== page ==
John Ivey (c1730-1774) of Halifax County, NC

John Ivey first appears on 22 June 1762 buying 150 acres from David Rozier on the south shore of the Roanoke River in the vicinity of what is now Roanoke Rapids, Halifax County, North Carolina.1 Where he came from is uncertain, as the deed describes him as already “of Halifax County.”  Halifax County had been carved out of Edgecombe County just three years earlier, but there seem to be no earlier records of John Ivey in either county.

The only other record of him is his will, dated 7 April 1773 and proved a year later at the May Court 1774. 2  The will names his wife Sarah Ivey and “my two children” Patty Ivey and Robert Ivey.  Sarah Ivey was left a lifetime interest in his plantation plus a slave, livestock, and personal property “to raise my children until they marry or attain the age of twenty-one years.”  Robert Ivey was left the bulk of the land excepting one tract devised to the daughter Patty Ivey.  A modest inventory was registered by “dear friend” and brother-in-law Richard Norwood, the executor, in August 17743

Identifying his wife

His wife was Sarah Norwood, daughter of Samuel Norwood whose 1795 will bequeathed land to his son Richard Norwood and personal property to three married daughters and the children of a (unnamed) deceased daughter.4  His only son Richard Norwood, who was unmarried, died within days of his father, leaving his own will dividing his estate among “my three sisters that is living” and the children of “my three sisters that is dead”.5  All six daughters of Samuel Norwood were identified a year later in a petition to partition the Norwood plantation among them.6 Among the six heirs of the deceased daughters were “the heirs of Sarah Ivey late the wife of John Ivey”.  When the land was divided into six parts in May 1797, one-sixth was allotted to Robert Ivey, heir of his mother Sarah Ivey.7

Exploring John Ivey’s origins

It is clear from these and later records that John Ivey was married to Sarah Norwood no later than 1760.  However, her father (and presumably her) lived on the other side of the river in Northampton County until at least 1767.  He appears in numerous Northampton County deed records, with land on the opposite bank of the river from Halifax.  Samuel Norwood was still “of Northampton County” on 29 November 1769 when he bought land just south of the Roanoke in Halifax County.8  A year later he was finally “of Halifax County” when he added 260 acres on Chockoyotte Creek.9  Therefore It is likely that John Ivey was either living in Northampton County when he married Sarah Norwood or had some unique circumstance that put him in the vicinity long enough to meet and marry her.  Unfortunately, marriage records for the period no longer exist in either county.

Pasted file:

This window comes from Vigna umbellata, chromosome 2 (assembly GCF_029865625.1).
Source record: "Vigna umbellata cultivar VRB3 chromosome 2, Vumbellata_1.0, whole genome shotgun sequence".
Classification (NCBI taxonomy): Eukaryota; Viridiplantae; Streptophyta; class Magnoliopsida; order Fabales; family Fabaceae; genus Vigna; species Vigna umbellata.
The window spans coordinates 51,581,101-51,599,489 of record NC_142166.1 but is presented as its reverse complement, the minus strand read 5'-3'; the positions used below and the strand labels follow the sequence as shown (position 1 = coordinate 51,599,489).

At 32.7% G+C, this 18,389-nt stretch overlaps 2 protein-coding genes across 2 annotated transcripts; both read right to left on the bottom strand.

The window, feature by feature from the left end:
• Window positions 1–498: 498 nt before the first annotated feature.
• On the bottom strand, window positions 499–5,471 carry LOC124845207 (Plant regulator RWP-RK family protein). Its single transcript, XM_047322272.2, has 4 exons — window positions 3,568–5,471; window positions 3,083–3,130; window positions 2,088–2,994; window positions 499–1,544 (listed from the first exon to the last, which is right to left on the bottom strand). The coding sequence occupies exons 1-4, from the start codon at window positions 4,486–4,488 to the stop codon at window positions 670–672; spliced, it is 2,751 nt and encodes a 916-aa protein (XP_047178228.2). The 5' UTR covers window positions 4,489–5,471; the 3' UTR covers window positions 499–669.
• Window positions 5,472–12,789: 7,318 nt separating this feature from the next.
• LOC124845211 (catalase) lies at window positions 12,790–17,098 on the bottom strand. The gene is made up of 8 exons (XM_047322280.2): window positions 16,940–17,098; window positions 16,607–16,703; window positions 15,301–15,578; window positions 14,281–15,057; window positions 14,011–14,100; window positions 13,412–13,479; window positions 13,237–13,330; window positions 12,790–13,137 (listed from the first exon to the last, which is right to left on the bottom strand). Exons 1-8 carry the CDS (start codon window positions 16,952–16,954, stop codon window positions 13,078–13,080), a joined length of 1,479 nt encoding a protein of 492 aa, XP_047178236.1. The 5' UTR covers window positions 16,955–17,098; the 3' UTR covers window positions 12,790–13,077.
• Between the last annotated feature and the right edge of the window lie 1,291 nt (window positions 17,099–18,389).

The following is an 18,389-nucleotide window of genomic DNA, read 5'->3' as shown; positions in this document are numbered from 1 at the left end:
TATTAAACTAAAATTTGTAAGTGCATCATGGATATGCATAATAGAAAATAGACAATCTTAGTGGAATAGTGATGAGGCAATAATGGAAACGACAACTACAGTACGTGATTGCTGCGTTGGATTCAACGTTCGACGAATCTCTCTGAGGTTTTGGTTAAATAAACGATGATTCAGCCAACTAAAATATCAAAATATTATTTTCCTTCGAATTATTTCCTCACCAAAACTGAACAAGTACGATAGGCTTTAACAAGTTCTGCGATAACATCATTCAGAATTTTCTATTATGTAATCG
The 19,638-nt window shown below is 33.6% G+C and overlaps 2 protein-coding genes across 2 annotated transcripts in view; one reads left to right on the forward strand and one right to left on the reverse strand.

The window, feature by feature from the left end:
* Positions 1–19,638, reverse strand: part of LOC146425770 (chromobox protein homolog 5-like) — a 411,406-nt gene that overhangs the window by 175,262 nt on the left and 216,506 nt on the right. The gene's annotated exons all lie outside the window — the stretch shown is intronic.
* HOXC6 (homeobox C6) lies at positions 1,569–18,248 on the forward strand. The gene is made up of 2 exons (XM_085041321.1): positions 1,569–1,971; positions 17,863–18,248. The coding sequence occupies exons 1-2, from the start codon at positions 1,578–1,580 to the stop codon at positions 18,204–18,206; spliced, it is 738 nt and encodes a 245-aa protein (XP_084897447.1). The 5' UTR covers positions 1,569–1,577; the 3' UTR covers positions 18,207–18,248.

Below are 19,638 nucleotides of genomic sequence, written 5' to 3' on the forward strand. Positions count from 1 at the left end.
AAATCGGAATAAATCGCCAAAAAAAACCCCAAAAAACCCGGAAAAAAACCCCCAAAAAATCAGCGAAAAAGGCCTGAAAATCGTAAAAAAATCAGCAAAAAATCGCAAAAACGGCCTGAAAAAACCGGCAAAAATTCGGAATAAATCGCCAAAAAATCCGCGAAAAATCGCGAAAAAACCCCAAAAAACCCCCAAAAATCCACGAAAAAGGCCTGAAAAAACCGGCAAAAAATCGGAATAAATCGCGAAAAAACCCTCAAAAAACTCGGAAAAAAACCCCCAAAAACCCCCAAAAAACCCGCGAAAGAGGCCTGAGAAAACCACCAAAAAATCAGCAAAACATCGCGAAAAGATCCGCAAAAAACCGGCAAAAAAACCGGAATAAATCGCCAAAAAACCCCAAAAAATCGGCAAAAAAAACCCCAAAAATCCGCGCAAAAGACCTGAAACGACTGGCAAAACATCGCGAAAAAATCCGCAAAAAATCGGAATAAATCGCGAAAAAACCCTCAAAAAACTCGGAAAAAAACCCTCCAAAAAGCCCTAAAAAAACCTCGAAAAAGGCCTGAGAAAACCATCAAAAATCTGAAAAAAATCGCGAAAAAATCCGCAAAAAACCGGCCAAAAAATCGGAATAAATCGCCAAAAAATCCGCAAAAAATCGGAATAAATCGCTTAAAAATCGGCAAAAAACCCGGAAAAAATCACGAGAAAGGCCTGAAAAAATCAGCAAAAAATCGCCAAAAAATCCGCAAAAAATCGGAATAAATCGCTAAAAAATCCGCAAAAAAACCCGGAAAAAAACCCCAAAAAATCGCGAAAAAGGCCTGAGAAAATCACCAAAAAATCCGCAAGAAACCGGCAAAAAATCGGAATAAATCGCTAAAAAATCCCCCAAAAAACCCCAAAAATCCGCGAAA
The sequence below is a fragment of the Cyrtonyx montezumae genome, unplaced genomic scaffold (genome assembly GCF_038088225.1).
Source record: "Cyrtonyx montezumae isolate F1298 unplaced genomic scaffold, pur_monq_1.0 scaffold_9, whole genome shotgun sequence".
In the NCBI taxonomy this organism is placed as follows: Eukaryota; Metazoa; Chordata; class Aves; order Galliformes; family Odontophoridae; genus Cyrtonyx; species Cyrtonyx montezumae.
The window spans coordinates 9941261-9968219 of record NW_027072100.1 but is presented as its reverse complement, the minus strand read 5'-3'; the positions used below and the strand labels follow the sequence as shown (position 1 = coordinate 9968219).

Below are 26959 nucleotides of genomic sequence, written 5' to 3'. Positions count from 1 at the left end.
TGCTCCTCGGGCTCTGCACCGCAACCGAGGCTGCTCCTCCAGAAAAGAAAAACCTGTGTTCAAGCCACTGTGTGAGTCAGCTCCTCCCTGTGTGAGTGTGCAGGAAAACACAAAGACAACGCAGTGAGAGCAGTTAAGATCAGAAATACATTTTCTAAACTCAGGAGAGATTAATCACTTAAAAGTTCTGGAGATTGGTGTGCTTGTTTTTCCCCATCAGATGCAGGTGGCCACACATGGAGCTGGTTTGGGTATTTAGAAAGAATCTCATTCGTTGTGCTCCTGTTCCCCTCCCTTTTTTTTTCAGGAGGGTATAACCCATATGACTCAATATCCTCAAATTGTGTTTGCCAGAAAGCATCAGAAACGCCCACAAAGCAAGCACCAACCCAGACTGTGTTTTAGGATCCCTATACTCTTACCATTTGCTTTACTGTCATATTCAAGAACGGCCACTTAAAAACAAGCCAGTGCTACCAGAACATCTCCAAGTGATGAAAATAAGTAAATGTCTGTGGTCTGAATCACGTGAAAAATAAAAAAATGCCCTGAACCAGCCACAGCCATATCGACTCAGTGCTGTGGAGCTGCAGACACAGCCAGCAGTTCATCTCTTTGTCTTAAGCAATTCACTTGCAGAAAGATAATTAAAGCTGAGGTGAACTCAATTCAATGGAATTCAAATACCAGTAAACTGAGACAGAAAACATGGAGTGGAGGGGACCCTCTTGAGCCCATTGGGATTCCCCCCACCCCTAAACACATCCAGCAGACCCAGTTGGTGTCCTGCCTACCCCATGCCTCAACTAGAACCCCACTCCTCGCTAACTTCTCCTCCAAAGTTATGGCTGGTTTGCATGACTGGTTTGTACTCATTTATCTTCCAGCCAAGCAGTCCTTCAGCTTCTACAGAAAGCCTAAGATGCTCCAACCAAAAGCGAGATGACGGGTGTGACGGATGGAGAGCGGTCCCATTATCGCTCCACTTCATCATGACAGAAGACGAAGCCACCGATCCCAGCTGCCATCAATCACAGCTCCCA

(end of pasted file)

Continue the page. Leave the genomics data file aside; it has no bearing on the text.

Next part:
1. Patty Ivey (? – by 1797)  She was underage when John Ivey write his will but was of age by 26 September 1789 when she sold her inherited 130 acres to her brother Robert Ivey.10 There are no other records of her, and she must have been dead by May 1797 when she was not listed among the heirs of her mother.11
  2. Robert Ivey (c1760 – 1814)  He was also underage when John Ivey write his will but was probably of age when he witnessed the will of  Sarah Stourdivant in late 1781.12   He was definitely 21 or over by 1782 when the first tax list for Halifax County was compiled.  That suggests a birth no later than 1761, which is confirmed by the 1800 and 1810 censuses that suggest he was born in the period 1755-1765. (I note that numerous postings confuse his, and his birth date, with the Robert Ivey of Wayne County, NC and Georgia.)

    He married Elizabeth Williamson, a daughter of George Williamson and an unknown first wife. George Williamson was one of four children named in the 1764 will of Richard Williamson.13 By his first wife he had Elizabeth and a son named Anderson Williamson. He then married Mary Norwood, another daughter of Samuel Norwood and sister of John Ivey’s wife, by whom he had three children. Sarah was deceased by 1795 when Samuel Norwood wrote his will which left cash legacies to George Williamson Sr. and “my three grandchildren George Williamson, David Williamson, and Tabitha Bishop.”14 He later married Dorothy Mitchell sometime between 1788 when her fathers will was written and 1798 when her mother’s will named her son-in-law George Williamson Sr. executor. George Williamson Sr. died intestate in 1801.

    A later record deals with 640 acres that George Williamson purchased in Rutherford County in 1786 from a Halifax neighbor.15 On 19 August 1804 George Williamson (Junior) and his brother David Williamson both sold their one-fifth interest in this land to Anderson Williamson.16 Anderson Williamson died shortly thereafter leaving the property’s title uncertain; many years later in 1815 Elizabeth Ivey sold her one-fifth interest in that land to her son George Ivey.17

    In the meantime, on 22 May 1804 Robert Ivey and his wife Elizabeth sold her one-fifth interest in George Williamson Sr.’s lands in Halifax which had “descended to sd. Robert Ivey in right of his wife Elizabeth one of the heirs at law”.18